Peter Freska, CEBS
The LBL Group, A UBA Partner Firm
States have two major decisions to make with respect to the Patient Protection and Affordable Care Act (PPACA) – whether they will run the health exchange themselves, and whether they will expand Medicaid to cover most individuals whose income is below 133 percent of the federal poverty level.
Do you know where your state stands, and what your options are? If not, read on…
By Mick Constantinou, Advisor, Employee Benefits
Connelly, Carlisle, Fields, & Nichols, A UBA Partner Firm
With all of the Patient Protection and Affordable Care Act (PPACA) regulations, the last thing employers want to do is worry about requirements that don’t apply. One particular regulation that doesn’t necessarily concern employers is the individual responsibility requirement (also know as the individual mandate).
And although the employer shared responsibility requirements have been delayed to 2015, the individual responsibility requirement is still scheduled to take effect in 2014. Under the individual mandate, most people residing in the U.S. will be required to have minimum essential coverage, or they will have to pay a penalty. Many individuals will be eligible for financial assistance, through premium tax credits (also known as premium subsidies), to help them purchase coverage if they buy coverage through the health insurance marketplace (also known as the exchange).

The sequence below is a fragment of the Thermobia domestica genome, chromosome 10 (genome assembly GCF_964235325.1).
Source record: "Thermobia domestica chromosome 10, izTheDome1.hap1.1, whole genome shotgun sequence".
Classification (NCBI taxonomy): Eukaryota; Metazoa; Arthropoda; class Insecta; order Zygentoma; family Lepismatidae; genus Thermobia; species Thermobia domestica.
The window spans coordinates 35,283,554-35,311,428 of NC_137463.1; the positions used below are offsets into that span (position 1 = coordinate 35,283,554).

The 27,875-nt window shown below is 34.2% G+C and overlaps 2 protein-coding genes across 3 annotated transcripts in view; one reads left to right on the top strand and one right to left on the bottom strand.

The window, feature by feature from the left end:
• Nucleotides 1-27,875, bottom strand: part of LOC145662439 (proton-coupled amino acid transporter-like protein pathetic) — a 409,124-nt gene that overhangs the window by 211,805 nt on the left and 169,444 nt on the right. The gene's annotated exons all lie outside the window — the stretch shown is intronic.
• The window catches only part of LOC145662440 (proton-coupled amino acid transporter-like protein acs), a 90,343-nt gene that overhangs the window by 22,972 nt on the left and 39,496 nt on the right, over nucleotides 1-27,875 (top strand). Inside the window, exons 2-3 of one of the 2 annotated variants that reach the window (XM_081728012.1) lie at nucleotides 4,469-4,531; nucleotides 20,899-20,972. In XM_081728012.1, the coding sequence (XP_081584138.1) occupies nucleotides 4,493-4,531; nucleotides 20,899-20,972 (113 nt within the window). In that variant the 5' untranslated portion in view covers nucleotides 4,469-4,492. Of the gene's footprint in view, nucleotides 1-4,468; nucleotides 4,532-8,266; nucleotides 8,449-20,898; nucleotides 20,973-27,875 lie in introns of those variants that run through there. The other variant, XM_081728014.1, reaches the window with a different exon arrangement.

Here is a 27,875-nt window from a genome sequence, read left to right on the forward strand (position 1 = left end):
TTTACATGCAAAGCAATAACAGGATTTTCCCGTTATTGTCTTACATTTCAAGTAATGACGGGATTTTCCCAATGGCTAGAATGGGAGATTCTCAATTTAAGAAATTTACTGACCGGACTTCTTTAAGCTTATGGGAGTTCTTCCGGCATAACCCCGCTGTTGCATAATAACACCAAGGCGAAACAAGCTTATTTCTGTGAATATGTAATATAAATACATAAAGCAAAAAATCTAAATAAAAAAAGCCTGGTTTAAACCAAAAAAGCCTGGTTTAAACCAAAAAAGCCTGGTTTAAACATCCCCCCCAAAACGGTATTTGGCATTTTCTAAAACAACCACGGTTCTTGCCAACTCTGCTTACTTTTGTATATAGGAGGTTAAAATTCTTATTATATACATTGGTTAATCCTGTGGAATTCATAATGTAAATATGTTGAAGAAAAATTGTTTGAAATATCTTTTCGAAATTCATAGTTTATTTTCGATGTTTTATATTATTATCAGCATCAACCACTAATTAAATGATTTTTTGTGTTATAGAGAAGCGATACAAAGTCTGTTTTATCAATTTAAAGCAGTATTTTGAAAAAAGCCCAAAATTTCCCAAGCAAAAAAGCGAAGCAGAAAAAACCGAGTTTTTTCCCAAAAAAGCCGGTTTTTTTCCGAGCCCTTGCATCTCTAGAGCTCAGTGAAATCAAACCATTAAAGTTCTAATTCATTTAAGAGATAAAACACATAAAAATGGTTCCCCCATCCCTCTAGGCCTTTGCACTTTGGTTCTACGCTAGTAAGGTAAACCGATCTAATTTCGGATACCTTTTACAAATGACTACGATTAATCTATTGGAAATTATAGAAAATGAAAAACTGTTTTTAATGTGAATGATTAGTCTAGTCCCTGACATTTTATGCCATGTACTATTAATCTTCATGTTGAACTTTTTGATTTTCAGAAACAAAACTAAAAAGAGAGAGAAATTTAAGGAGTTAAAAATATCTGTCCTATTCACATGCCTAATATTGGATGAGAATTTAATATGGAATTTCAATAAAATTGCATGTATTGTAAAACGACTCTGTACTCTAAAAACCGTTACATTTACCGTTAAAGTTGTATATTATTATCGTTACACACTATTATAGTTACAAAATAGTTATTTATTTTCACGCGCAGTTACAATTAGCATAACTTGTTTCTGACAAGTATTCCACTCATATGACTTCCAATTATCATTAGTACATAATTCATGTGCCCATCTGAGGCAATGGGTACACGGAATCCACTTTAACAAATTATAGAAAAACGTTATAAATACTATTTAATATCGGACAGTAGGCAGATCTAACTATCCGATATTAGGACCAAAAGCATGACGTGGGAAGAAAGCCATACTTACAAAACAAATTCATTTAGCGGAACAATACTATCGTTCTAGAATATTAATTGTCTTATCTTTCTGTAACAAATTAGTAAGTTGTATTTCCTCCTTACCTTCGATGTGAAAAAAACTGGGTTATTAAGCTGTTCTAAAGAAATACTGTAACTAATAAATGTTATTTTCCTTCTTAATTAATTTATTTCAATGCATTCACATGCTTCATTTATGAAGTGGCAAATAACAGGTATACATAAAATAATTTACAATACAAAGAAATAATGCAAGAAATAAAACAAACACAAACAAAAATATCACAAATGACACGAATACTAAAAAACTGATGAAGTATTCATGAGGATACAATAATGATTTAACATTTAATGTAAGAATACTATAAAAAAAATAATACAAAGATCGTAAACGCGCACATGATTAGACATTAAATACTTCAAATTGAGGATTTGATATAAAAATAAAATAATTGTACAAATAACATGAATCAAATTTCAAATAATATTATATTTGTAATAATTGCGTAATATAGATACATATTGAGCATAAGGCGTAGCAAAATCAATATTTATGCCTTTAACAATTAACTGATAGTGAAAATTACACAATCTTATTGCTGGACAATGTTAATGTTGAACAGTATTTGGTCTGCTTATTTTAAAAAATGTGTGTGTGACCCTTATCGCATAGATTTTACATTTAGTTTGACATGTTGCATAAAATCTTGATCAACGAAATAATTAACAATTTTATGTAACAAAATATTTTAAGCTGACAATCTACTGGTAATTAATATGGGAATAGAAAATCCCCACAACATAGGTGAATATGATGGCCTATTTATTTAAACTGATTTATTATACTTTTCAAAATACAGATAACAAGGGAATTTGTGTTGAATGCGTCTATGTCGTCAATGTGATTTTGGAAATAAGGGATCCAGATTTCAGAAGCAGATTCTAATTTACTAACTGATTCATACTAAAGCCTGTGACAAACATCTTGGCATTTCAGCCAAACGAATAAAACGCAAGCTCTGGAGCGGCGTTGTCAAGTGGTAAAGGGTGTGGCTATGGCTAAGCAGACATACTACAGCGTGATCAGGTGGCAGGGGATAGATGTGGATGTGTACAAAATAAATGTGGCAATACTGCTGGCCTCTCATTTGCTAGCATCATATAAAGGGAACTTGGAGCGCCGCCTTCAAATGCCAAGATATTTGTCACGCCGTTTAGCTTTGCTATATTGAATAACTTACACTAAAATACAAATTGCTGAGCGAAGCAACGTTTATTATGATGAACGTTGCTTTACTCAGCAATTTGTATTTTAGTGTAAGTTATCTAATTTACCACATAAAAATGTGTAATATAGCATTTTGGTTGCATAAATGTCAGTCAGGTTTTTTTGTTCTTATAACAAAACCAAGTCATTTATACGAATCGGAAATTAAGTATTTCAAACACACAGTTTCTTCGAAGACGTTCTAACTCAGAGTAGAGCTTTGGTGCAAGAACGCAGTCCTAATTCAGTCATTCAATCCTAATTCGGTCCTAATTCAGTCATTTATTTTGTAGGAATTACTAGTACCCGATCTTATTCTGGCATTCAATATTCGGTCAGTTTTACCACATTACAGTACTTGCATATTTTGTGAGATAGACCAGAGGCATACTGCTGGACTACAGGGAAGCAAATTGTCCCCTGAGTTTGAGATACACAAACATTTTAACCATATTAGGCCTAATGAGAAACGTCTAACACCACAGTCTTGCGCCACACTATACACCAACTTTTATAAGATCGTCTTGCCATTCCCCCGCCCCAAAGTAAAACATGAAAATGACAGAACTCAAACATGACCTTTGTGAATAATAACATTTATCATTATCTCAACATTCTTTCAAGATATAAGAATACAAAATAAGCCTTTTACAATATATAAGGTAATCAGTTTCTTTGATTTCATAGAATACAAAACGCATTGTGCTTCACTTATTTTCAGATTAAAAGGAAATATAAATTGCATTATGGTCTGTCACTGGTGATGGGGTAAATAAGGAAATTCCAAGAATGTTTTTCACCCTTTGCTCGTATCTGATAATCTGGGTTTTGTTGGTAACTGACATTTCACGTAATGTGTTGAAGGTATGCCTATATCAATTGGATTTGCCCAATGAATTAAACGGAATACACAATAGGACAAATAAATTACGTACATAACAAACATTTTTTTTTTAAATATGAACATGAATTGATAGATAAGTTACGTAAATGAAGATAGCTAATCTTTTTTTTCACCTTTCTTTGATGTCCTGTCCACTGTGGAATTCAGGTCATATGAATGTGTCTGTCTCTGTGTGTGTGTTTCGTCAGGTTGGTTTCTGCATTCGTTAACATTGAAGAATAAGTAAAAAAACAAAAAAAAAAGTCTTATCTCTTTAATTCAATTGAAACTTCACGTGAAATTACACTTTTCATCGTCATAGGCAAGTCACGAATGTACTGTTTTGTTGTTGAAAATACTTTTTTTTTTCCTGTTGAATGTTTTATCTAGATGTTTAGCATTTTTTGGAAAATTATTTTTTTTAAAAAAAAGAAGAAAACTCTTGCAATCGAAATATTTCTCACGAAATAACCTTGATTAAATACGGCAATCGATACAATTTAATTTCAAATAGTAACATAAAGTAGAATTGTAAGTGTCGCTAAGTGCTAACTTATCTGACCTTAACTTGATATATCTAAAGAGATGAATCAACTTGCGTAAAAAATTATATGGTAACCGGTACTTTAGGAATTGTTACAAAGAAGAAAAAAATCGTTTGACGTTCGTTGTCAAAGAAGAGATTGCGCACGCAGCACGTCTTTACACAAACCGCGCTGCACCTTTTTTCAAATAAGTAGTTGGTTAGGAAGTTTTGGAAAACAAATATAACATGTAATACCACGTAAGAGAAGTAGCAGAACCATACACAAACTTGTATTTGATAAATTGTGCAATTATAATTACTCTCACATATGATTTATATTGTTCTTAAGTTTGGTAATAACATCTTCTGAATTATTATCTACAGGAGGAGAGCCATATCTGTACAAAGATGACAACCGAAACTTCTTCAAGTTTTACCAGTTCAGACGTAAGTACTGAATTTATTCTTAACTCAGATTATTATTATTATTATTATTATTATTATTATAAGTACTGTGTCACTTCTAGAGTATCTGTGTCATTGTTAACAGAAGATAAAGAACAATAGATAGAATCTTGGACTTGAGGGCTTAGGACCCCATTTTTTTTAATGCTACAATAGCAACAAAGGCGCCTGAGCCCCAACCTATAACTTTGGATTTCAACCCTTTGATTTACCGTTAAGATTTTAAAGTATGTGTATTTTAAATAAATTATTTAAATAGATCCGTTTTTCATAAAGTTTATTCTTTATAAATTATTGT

Most employers are, unfortunately, all-too-familar with the traditional approach to disability management: employees must prove they’re disabled. While this traditional strategy may seem effective to some, research shows that its adversarial nature actually leads to higher costs due to more medical tests needed to demonstrate disability.
Ninety-five percent of disabilities are caused by illnesses, rather than accidents (1) – for this and many other reasons, employers should reevaluate their approach in handling employee absences. This startling statistic shows that illnesses are complex and often involve multiple factors that can, and do, prohibit a quick recovery.
The amount of information that an employer must understand regarding the Patient Protection and Affordable Care Act (PPACA) is, in one word, overwhelming. What might be neglected in that process, however, is a focus on educating their employees on the law and helping them to navigate the options available to them.